CORN Newsletter

May 15 – May 21, 2018

Corn Newsletter Online



Head Scab Update: Week of May 21

Pierce Paul

For those fields of wheat flowering and fields of barley head-out today (May 22), the risk for head scab is moderate in the northern-most counties and in the eastern portion of central Ohio (according to the scab forecasting system at? Persistent rainfall and high relative humidity over the last several days are the primary reasons for the moderate-risk prediction in these regions.


Sidedressing Manure into Newly Planted and Emerged Corn Glen Arnold, CCA Ohio State University Extension has conducted manure research on growing crops for several years in an effort to make better use of the available nutrients. Incorporating manure into growing corn can boost crop yields, reduce nutrient losses, and give livestock producers or commercial manure applicators another window of time to apply manure to farm fields.


Alfalfa Fiber Content Estimates in Ohio Rory Lewandowski, CCA, Mark Sulc, Jeff Stachler, Dennis Riethman Lead Author: Angela Arnold


The Season for Slugs

Kelley  Tilmon, Andy Michel

Late planting in many areas, the small size of both soybean and corn plants, and damp, cool conditions in some areas all lead to a greater damage potential from slugs.? Although all fields should be scouted for slugs, focus on no-till fields or those fields with cover crops, a history of slug problems, poor weed control, or?a lot of residue left on the field.? We don?t have good economic thresholds for slugs in corn or soybean, yet the following guidelines are to helpful in scouting?for their presence and intensity.? Egg and adult sampling should occur until late May/early June when newly h


Cressleaf Groundsel in Wheat and Hay

Mark Loux, Jeff Stachler

It?s definitely a big year for cressleaf groundsel (Senecio glabellus), the yellow-flowered weed that can be seen about everywhere right now.? While it is most often found in no-till corn and soybean fields that have not yet been treated with burndown herbicides, there seems to be an above-average number of wheat and hayfields and pastures with substantial populations.?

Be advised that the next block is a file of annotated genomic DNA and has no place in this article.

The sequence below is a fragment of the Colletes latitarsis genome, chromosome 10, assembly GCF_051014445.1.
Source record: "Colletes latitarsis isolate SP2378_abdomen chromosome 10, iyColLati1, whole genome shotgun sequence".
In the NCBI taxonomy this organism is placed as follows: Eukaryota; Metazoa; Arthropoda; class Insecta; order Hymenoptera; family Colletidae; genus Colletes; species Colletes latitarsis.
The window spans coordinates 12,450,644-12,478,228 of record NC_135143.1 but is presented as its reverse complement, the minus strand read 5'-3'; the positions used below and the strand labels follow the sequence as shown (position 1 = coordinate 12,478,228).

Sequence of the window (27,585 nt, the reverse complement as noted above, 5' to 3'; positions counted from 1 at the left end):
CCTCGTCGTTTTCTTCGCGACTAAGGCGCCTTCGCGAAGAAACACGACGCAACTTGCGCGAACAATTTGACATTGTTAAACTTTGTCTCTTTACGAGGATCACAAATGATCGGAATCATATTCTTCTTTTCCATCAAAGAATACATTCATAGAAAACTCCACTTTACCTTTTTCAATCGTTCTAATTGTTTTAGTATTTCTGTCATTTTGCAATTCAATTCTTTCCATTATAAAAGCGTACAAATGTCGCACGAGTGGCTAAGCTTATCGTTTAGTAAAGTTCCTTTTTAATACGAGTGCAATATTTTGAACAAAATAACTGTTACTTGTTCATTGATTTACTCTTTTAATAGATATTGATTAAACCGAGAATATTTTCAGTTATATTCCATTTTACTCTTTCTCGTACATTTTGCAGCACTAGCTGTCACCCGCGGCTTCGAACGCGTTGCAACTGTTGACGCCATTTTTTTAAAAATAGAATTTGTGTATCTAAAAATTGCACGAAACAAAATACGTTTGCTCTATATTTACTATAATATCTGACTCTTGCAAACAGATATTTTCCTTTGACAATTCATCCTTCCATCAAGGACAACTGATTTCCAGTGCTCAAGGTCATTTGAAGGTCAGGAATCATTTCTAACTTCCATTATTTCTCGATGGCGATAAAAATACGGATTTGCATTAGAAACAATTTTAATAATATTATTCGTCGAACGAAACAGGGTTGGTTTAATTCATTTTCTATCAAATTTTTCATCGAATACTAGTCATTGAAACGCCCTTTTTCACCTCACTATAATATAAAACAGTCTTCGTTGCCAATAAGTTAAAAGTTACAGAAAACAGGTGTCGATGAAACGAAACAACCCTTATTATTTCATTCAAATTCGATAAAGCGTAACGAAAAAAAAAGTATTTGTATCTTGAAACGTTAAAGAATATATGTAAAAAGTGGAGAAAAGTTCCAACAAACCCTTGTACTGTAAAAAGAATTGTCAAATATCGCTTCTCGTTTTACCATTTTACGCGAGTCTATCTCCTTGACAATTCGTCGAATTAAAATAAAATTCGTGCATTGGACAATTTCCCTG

Kudzu Bug Monitoring Update

Amy Raudenbush, Chris Bruynis, David Dugan, Cindy Meyer, Andy Michel, Kelley  Tilmon Additional Authors: Ed Brown, Marcus McCartney, Kevin Fletcher


The kudzu bug is currently being monitored for in nine counties in Ohio including Adams, Athens, Butler, Clermont, Madison, Meigs, Montgomery, Ross and Washington. Traps were set in May and will be checked weekly through June. Overall, zero kudzu bugs have been found on traps in the monitoring counties.?Figure 1 illustrates the average number of kudzu bug / total number of traps located in each county participating in the kudzu bug monitoring (highlighted in red).



Wayne  Dellinger (Union County)

Dean Kreager (Licking County)

Amanda Bennett (Miami County)

Sam Custer (Darke County)

Lee Beers, CCA (Trumbull County )

Mike Gastier, CCA (Huron County)

Mark Badertscher (Hardin County)

Mike Estadt (Pickaway County)

Garth Ruff (Henry County)

Bruce Clevenger, CCA (Defiance County)

Sarah Noggle (Paulding County)

Mary Griffith (Madison County)

Alan Sundermeier, CCA (Wood County)

John Schoenhals, CCA (Williams County)

Chris Zoller (Tuscarawas County)

Clifton Martin, CCA (Muskingum County)

Amanda Douridas (Champaign County)

Harold D. Watters, CPAg/CCA (Field Specialist Agronomic Systems) Elizabeth Hawkins (Field Specialist Agronomic Systems) Greg LaBarge, CCA (Field Specialist, Agronomic Systems)

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